Jacksonville Jaguars — Wide receiver Ace Sanders.
Sanders was drafted in the fourth round out of South Carolina by the Jaguars with the idea that he would be an instant improvement in the team’s kick return game. That has proved to be true, but what has surprised many is Sanders’ talents as a receiver. Next to veteran Cecil Shorts III, Sanders and Mike Brown have been the two biggest surprises in training camp thus far. With Justin Blackmon still recuperating from groin surgery, Sanders is challenging Brown for the No. 2 spot behind Shorts.
Kansas City Chiefs — Quarterback Tyler Bray.
The undrafted free agent out of the University of Tennessee with a gun for an arm has often been the most productive passer on the field, albeit often against backups. Bray has taken control of the battle for the No. 3 quarterback spot over Ricky Stanzi and behind Alex Smith and Chase Daniel. He has the strongest arm of any of the quarterbacks and his practice accuracy has improved dramatically from the team’s spring workouts.
Miami Dolphins — Wide receiver Chad Bumphis.
The 5-10 undrafted rookie speedster from Mississippi State had a game-best five receptions for 85 yards against Dallas. But he also had a crucial mistake. He allowed a pass to go off his hands and intercepted for a 75-yard touchdown. But throughout the week Bumphis has been rising because he has shown a flash of speed and an ability to go deep, something the Dolphins don’t have when wide receiver Mike Wallace isn’t in the game.
New England Patriots — Tight end Zach Sudfeld.
The undrafted rookie out of Nevada was the highlight of spring practice, showing fluid route running and soft hands. After a slow start to training camp, Sudfeld began showing those same traits in full pads this week. He is naturally quicker and smoother than the other tight ends and already shows some rapport with quarterback Tom Brady.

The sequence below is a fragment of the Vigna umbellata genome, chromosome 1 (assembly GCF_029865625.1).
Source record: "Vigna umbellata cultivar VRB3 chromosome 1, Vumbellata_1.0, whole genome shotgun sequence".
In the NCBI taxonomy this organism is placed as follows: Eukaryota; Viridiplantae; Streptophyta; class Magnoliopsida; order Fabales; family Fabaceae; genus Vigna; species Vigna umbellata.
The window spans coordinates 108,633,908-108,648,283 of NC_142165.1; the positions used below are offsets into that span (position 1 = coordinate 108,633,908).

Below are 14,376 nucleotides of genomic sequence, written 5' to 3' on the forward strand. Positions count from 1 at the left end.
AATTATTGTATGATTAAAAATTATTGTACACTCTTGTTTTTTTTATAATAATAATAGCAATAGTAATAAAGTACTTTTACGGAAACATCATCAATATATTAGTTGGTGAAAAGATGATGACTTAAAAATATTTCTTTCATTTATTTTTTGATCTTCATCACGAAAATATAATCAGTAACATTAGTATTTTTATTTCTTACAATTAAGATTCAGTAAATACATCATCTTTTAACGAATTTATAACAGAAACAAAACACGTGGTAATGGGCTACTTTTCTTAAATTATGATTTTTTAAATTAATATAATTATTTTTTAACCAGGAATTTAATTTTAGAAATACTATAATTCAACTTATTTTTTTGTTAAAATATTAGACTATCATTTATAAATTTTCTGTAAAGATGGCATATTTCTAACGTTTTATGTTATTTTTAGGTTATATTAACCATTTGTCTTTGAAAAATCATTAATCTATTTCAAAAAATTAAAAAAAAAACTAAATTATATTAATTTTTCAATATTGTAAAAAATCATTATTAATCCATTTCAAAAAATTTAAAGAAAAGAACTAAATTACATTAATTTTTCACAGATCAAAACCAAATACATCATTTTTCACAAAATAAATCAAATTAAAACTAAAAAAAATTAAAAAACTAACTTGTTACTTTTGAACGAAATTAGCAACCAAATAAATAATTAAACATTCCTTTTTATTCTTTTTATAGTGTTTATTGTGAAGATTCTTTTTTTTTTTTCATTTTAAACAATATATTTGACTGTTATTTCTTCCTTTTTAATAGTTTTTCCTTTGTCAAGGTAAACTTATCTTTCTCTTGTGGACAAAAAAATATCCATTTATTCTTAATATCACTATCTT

New York Jets — Running back Bilal Powell.
Powell’s roster spot seemed endangered when the Jets traded for Chris Ivory and signed Mike Goodson, but with Ivory hurt and Goodson nowhere to be found, Powell has re-established himself as a contender for carries in the backfield. Powell had six rushes for 41 yards in the Green-White Scrimmage on Saturday. He doesn’t dazzle, but he is reliable as a pass blocker and receiver.
Oakland Raiders — Quarterback Matt Flynn.
Flynn has taken hold of the Raiders offense and it is merely a formality that coach Dennis Allen has not named him the starter for the regular-season opener against Indianapolis. Flynn has been effective with short and intermediate passes and shown a propensity to get out of the pocket and scramble for yardage to keep drives alive.
Pittsburgh Steelers — Running back Le’Veon Bell.
Bell, the team’s second-round pick, is blowing away the competition to start at running back. During live 11-on-11, he has ripped off several good runs. Bell has come out of the gate fast and continued to do so until he bumped knees in practice Friday with a teammate. The injury seems minor and there is little doubt that he will start.
San Diego Chargers — Safety Eric Weddle.
Weddle routinely is ranked among the top players at his position but seldom gets any Pro Bowl love. But the heady ball-hawk is proving his worth again in camp with his playing and coaching. He had a sensational over-the-shoulder interception on a deep ball thrown by Philip Rivers on Saturday. Weddle is the only returning starter to the rebuilt secondary.
Tennessee Titans — Wide receiver Michael Preston.
Undrafted out of Heidelberg University in Tiffin, Ohio, in 2011, Preston beat the odds last year and played with the Titans enough to catch five passes for 59 yards. He is still facing an uphill battle to make the roster, but he does his part almost every day in practice with outstanding, athletic catches.
—Team correspondents for The Sports Xchange contributed material for this story.